Grassroots House Celebrates 40 Years

By Lydia Gans Special to the Planet
Thursday October 15, 2009 - 12:58:00 PM
Grassroots House members, from left John Selawsky, Henry Norr, Jane Welford, Maya Drooker, Emma Coleman, Andrea Pritchett, Sean Gallager.
Lydia Gans
Grassroots House members, from left John Selawsky, Henry Norr, Jane Welford, Maya Drooker, Emma Coleman, Andrea Pritchett, Sean Gallager.

There are probably few progressive people in Berkeley who have never had occasion to visit the Grassroots House in the 40 years since its establishment as a community space. This Sunday afternoon the house is throwing a party, promising great food and entertainment—and a pitch for much-needed donations.  

Grassroots House, at 2022 Blake St., is a community building that provides office and meeting space for a number of social justice organizations. 

“This house was purchased in the late ‘60s by a variety of activists,” said Andrea Pritchett of Copwatch. “Originally four people put their names on the lease ... so 40 years ago very far-thinking people bought the house and they made it available to the community.”  

It’s called Grassroots House because “there was a community newspaper called Grassroots that was completely published in this house,” Pritchett explained. “When Copwatch came in here in 1991, Tenant Action Project was here and the Berkeley Tenants Union was here, but the other rooms in the house had mimeograph machines, (and) the stuff to print out the Grassroots paper.”  

Over the years as the printing equipment was removed the house was adapted to new uses. A wheelchair ramp was constructed; the inside was carved up into a maze of offices and storage rooms and two former bedrooms in the rear were merged into one large meeting room. It has become a home for a community. Because the property taxes are low and the overhead is minimal it’s possible to provide space at low rents for groups that would otherwise not be able to afford it. Copwatch, for example, pays $150 a month. Nobody lives in the house, it operates like a cooperative, run by volunteers. In taking care of the place, Pritchett explained, “we all have tasks. One group takes care of the kitchen one does the bathroom; we all have tasks like roommates in a coop. It works. We’re trying to keep that spirit alive.” 

Along with Copwatch, the Green Party, International Solidarity Movement (ISM), the Wobblies (IWW— yes, they’re still here) and the Prison Literature Project are long-time tenants. Many other groups meet there. “When the Berkeley Bowl workers were trying to get themselves together,” Pritchett recalled, “they would meet in the back room. Anti-war groups started here, Van Jones’ study group was here—all kinds of little seedling projects that sometimes turn into organizations and sometimes don’t.”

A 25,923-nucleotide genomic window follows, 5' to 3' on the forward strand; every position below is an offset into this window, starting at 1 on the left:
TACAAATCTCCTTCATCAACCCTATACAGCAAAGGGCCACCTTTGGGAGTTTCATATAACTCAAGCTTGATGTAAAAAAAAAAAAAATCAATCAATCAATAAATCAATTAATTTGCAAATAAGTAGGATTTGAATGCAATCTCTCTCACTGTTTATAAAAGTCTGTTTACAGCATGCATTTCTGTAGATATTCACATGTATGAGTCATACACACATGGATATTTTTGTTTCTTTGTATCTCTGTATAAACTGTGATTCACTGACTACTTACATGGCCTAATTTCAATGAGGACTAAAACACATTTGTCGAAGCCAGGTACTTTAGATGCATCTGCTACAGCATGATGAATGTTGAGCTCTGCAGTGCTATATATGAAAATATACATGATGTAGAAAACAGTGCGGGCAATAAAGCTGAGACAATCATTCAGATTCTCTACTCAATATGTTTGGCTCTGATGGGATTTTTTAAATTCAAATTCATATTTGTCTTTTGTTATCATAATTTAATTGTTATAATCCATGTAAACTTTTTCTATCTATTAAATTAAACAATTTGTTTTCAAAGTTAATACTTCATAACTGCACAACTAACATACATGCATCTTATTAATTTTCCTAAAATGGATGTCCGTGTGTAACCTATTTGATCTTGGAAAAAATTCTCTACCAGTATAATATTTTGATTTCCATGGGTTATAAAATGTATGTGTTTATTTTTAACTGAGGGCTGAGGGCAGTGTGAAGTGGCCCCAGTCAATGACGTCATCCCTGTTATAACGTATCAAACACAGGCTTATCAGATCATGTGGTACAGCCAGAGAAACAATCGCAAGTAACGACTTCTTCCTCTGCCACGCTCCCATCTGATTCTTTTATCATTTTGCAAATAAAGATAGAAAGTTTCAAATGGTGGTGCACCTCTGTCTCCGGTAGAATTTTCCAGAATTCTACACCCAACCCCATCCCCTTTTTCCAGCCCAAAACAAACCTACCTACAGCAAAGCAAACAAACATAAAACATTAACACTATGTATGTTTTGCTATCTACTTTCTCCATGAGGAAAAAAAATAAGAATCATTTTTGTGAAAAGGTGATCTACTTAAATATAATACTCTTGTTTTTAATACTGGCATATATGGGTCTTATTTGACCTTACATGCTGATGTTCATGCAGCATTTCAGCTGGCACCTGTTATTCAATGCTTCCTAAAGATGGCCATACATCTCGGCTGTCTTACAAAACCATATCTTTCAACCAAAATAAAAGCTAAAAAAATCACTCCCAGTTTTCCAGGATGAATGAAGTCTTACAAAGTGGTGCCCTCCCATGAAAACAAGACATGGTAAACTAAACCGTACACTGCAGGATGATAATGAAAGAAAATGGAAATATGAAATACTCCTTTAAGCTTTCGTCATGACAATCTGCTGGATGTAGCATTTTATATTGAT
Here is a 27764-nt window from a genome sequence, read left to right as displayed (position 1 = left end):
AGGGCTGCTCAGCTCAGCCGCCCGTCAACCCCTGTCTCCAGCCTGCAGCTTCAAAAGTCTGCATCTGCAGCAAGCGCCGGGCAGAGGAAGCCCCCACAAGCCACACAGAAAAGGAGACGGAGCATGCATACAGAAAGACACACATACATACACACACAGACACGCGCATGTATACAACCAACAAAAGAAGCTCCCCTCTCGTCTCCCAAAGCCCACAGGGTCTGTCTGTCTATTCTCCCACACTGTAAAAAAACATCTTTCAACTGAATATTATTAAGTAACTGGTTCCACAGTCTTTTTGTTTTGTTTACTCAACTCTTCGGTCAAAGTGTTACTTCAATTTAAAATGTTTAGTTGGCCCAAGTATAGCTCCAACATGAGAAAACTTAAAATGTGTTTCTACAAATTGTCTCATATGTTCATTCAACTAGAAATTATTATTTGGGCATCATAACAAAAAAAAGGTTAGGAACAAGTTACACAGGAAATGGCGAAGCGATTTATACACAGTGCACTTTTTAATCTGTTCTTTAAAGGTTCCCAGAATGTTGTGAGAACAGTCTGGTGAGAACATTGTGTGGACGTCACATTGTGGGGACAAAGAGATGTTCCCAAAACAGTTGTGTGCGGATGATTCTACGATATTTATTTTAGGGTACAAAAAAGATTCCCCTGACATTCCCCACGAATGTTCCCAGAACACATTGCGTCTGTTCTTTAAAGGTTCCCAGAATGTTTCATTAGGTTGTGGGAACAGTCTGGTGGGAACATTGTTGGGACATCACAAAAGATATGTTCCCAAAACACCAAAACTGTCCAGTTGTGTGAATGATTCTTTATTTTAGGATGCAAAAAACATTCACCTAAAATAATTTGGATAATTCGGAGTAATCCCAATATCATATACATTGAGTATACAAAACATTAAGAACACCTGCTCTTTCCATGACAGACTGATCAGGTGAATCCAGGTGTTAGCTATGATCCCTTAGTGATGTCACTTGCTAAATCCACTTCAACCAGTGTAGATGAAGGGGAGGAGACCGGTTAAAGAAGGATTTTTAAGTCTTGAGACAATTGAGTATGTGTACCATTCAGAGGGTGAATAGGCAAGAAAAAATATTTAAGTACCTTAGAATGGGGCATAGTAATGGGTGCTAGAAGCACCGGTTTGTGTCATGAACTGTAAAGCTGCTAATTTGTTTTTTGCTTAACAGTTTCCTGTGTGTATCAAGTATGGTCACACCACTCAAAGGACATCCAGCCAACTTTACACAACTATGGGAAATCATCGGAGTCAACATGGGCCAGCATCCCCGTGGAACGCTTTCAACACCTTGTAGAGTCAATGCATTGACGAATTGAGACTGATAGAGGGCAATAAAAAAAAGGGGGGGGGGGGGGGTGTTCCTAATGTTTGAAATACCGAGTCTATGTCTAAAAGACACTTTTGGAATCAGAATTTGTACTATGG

For 40 years the legal status of Grassroots House has been stable but the activists realized that problems could crop up. As Pritchett explained, “The folks who originally put their names on the lease understood that eventually, because it was privately held—essentially they were just generous hippy types who gave it to the folks—legalistically their names were on it. So if something happened to them, if they passed on, maybe a relative could force the sale of the house and kick all these groups out. So we realized that we had to go ahead and turn this house into a nonprofit.” John Selawsky, a long-time Green Party activist involved with Grassroots House, did much of the work to help it obtain 501(c)3 nonprofit status. This gives it the security of being controlled by the people who are there and also means they can sponsor other groups under their financial umbrella.  

But the new status also creates some financial difficulties. The change in ownership meant a reassessment of the property from something like $40,000 that it was 40 years ago to $400,000 now, resulting in a huge increase in property taxes. There were also transfer taxes and other fees that needed to be paid. The requirements of nonprofit status limit how much they can raise the rents without getting donations from other sources. They also need money to make some urgent repairs to the building, which, at about 80, is showing its age. They are hoping that this fundraising event and appeals to the community will get the house back on its financial feet. 

“I’ve always seen this as a community asset,” said Selawsky, “and I’ve always wanted to ensure that we kept it as a community asset. And we’ve been successful in doing that. Now we have to do the fundraising and the community organizing to make sure that people know we’re here, making sure people realize what we have here is an asset for the activist community and make sure to perpetuate that. This is the only one in Berkeley that I know of.” 

“This house represents the last kind of communal, cooperative houses in Berkeley,” added Pritchett. “They used to be a dime a dozen in Berkeley ... this is probably one of the last ones left. And this is a vibrant, active center.”